By Pat Markfort
What Makes A Good Comic Book Store?
I had wanted to review Kevin Huizenga’s Or Else #3 for this week’s column, but my local store, Lost World of Wonders, didn’t have it. It’s possible they ordered a copy and it sold out before I got there (about 40 minutes after they opened), as they had a couple of copies of the first issue. Of course, it’s also possible that these couple of copies of the first issue were all they had ordered, so they didn’t bother with the second and third issues. Hard to say.
It’s frustrating. I spent the car ride back home complaining about the situation with David. We both tend to get pretty annoyed at lousy comic book stores. But, is it fair to call Lost World a lousy store? When we moved here a few months ago, we were actually quite pleased that we were so close to Lost World, as it’s probably the best of the comic book stores we’ve visited here in Milwaukee. It’s a very large, well organized store, divided just about in half, with a huge selection of manga and anime (the latter of which is available for rental in addition to purchase) on one side, and mostly superhero comic books and graphic novels on the other. I say mostly because Lost World pretty clearly does try to maintain a certain presence for “alternative” or “art” comics, as well as young children’s comic books and some comic strip collections in this section. You shouldn’t have too much trouble finding recent issues of Love and Rockets here, for example.
The staff of Lost World is extremely friendly and helpful. I almost always chat a bit about comics with the cashier who rings up my order every Wednesday. They offer a subscription service through the Previews catalogue, with a discount. They are willing to special order comics you may have missed, if they’re available. The store is always packed with enthusiastic customers on Wednesdays, and a generally friendly, bright mood pervades the atmosphere.
Sounds pretty good, right? Well, it is. I think Lost World of Wonders is a good store. Yes, it’s frustrating that the comics I’m most looking forward to in any given week are the ones I’m least likely to find there. Recently, I’ve had to go elsewhere for Michael Kupperman’s Tales Designed to Thrizzle and Hank Ketcham’s Complete Dennis the Manace. I don’t think they had any copies of the Frank King book, Walt and Skeezix, either. And now, Or Else #3. I think it’s a case of a well intentioned but perhaps slightly under skilled and under informed staff. I get the sense that, while philosophically, the proprietors of Lost World believe that they should carry a wide array of material, I think that the knowledge of and enthusiasm for “alternative” or “art” comics is simply not there. Which is a shame. I think it’s more a problem with the entire industry, though. Of course, retailers are part of the industry, aren’t they?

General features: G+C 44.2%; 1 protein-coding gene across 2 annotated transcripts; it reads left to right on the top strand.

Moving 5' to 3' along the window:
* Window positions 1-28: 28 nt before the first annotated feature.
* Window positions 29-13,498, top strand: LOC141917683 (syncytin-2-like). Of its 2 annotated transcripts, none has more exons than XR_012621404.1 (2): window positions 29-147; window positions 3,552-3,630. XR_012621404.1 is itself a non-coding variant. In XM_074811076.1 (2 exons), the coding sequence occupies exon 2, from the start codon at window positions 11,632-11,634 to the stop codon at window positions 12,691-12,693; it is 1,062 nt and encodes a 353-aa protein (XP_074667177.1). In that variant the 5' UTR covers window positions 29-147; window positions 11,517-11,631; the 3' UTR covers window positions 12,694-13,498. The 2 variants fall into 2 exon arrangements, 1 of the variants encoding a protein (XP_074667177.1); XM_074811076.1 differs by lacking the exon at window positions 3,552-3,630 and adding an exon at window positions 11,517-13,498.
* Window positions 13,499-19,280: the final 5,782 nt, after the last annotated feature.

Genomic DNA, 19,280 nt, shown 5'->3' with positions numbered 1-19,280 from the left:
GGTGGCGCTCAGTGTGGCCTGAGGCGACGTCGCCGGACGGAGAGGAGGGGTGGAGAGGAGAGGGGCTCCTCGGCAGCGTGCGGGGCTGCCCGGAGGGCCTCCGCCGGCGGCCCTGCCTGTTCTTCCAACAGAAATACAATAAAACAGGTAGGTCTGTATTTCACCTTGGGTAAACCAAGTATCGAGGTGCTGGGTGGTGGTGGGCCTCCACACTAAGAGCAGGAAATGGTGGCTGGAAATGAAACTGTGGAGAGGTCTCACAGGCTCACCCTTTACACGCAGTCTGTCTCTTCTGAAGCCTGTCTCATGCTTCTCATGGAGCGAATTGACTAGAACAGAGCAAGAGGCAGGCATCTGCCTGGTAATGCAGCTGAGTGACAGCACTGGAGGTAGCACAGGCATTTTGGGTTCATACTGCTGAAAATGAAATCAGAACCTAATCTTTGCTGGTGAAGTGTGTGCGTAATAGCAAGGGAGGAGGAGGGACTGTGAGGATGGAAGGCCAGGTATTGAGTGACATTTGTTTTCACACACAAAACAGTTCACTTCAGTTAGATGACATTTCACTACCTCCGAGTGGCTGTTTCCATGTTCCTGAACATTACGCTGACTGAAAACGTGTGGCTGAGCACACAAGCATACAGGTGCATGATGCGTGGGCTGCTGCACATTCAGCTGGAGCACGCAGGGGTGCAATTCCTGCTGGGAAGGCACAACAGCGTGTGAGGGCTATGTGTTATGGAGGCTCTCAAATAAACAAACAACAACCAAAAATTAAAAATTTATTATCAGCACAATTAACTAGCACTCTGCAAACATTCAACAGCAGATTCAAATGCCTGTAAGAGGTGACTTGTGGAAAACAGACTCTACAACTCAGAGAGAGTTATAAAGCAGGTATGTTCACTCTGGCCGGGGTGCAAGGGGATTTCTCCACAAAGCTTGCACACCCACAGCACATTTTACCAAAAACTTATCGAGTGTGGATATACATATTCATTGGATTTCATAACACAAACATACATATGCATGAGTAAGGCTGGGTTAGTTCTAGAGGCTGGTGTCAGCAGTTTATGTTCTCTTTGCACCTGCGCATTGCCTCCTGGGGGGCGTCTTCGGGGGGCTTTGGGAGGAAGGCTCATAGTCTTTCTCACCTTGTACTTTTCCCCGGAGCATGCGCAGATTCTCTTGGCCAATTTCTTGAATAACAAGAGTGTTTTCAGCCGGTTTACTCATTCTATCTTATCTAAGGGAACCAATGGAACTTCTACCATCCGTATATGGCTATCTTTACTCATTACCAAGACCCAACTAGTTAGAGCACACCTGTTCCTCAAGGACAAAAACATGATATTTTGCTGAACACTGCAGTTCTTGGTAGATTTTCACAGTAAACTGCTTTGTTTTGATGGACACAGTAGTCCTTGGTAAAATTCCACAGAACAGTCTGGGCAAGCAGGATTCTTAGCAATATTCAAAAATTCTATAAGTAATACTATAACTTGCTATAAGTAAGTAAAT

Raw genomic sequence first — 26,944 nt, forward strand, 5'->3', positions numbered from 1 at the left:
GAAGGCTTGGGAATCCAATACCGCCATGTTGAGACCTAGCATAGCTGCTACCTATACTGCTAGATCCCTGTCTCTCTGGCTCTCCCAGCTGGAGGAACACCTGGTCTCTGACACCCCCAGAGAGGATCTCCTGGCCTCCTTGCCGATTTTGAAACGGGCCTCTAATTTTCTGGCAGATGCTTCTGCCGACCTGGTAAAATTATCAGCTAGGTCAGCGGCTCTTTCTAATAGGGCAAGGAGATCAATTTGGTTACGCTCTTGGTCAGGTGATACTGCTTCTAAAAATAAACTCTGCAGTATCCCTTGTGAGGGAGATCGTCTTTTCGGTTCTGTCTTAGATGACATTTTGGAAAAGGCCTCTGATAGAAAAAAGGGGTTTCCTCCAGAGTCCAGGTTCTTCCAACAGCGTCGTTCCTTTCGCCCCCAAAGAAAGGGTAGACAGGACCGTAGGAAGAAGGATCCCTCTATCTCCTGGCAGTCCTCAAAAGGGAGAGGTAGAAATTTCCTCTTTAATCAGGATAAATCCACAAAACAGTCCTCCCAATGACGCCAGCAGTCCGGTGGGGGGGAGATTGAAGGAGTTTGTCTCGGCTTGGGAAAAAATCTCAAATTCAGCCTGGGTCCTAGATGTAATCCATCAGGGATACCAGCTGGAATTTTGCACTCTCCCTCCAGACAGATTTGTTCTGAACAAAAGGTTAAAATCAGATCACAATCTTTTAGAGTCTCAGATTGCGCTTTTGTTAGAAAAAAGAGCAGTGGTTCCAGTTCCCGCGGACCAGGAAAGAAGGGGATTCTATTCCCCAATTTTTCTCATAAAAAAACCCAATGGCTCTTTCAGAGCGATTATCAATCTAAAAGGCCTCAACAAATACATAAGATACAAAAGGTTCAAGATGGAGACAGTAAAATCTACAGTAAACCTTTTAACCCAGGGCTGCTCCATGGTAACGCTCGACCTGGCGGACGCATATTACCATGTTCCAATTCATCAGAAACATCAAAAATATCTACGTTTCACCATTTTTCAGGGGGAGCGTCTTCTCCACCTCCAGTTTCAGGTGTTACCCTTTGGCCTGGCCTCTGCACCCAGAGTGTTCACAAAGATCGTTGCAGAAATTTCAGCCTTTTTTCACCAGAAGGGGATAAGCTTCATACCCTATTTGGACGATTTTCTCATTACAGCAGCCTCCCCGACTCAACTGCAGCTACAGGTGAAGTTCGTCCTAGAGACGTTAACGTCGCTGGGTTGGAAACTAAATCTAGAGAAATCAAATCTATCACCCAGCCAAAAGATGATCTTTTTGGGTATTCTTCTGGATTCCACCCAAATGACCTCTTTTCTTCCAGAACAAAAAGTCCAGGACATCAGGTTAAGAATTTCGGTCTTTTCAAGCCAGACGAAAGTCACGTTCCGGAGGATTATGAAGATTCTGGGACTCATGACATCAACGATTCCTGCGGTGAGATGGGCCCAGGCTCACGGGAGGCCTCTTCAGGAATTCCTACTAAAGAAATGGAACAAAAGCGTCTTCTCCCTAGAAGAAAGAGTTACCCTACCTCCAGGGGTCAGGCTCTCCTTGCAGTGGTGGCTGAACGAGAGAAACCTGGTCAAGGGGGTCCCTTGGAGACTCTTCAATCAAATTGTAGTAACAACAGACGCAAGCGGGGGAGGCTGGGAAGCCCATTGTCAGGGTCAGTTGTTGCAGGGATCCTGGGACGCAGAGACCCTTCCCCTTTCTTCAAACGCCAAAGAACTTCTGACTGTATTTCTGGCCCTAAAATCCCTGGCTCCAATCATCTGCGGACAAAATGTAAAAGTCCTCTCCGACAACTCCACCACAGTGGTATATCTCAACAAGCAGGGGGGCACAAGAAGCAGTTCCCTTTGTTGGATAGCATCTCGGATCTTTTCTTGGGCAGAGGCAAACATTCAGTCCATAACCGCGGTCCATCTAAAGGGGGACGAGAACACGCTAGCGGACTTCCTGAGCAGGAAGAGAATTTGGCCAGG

I try to look at it this way: It’s absurd that ANYTHING that falls outside of a SINGLE GENRE or work ORIGINALLY PUBLISHED IN JAPAN is considered “alternative.” Seriously, apply that situation in your mind to any other medium, and marvel and the absurdity. But, as ridiculous as it is, it is. That’s the way the comic book industry is right now, and most comic book fans seem to be fine with that. A good comic book store, then, should be set up to cater to these fans. The material that they are interested in should be readily available in the store, every week, and the staff of said store should be enthusiastic and knowledgeable about said material, while at the same time providing assistance to those (few) customers who crave something outside the narrowly defined “mainstream.” That’s what a good comic book store should do. Lost World of Wonders is a good comic book store.